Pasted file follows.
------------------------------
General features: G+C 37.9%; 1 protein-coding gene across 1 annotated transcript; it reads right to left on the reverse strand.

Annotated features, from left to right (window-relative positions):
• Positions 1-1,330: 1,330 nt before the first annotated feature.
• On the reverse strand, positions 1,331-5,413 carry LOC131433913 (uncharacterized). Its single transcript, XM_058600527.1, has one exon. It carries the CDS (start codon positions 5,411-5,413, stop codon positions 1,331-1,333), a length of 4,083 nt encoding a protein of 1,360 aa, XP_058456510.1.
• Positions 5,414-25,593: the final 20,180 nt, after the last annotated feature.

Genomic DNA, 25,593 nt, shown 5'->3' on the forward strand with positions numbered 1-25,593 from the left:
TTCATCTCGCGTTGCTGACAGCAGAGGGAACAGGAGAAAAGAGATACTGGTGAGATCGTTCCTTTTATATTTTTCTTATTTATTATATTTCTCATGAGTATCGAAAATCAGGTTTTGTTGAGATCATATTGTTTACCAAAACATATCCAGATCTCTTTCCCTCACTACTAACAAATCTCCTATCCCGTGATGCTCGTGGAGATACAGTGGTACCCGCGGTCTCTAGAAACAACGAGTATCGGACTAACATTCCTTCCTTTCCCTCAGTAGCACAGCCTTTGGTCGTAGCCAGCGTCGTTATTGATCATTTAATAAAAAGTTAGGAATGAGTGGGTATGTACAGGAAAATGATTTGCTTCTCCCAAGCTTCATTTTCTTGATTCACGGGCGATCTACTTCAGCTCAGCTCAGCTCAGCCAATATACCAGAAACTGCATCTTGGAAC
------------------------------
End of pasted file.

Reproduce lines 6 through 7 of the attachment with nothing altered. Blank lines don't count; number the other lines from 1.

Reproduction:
Genomic DNA, 25,593 nt, shown 5'->3' on the forward strand with positions numbered 1-25,593 from the left:
TTCATCTCGCGTTGCTGACAGCAGAGGGAACAGGAGAAAAGAGATACTGGTGAGATCGTTCCTTTTATATTTTTCTTATTTATTATATTTCTCATGAGTATCGAAAATCAGGTTTTGTTGAGATCATATTGTTTACCAAAACATATCCAGATCTCTTTCCCTCACTACTAACAAATCTCCTATCCCGTGATGCTCGTGGAGATACAGTGGTACCCGCGGTCTCTAGAAACAACGAGTATCGGACTAACATTCCTTCCTTTCCCTCAGTAGCACAGCCTTTGGTCGTAGCCAGCGTCGTTATTGATCATTTAATAAAAAGTTAGGAATGAGTGGGTATGTACAGGAAAATGATTTGCTTCTCCCAAGCTTCATTTTCTTGATTCACGGGCGATCTACTTCAGCTCAGCTCAGCTCAGCCAATATACCAGAAACTGCATCTTGGAAC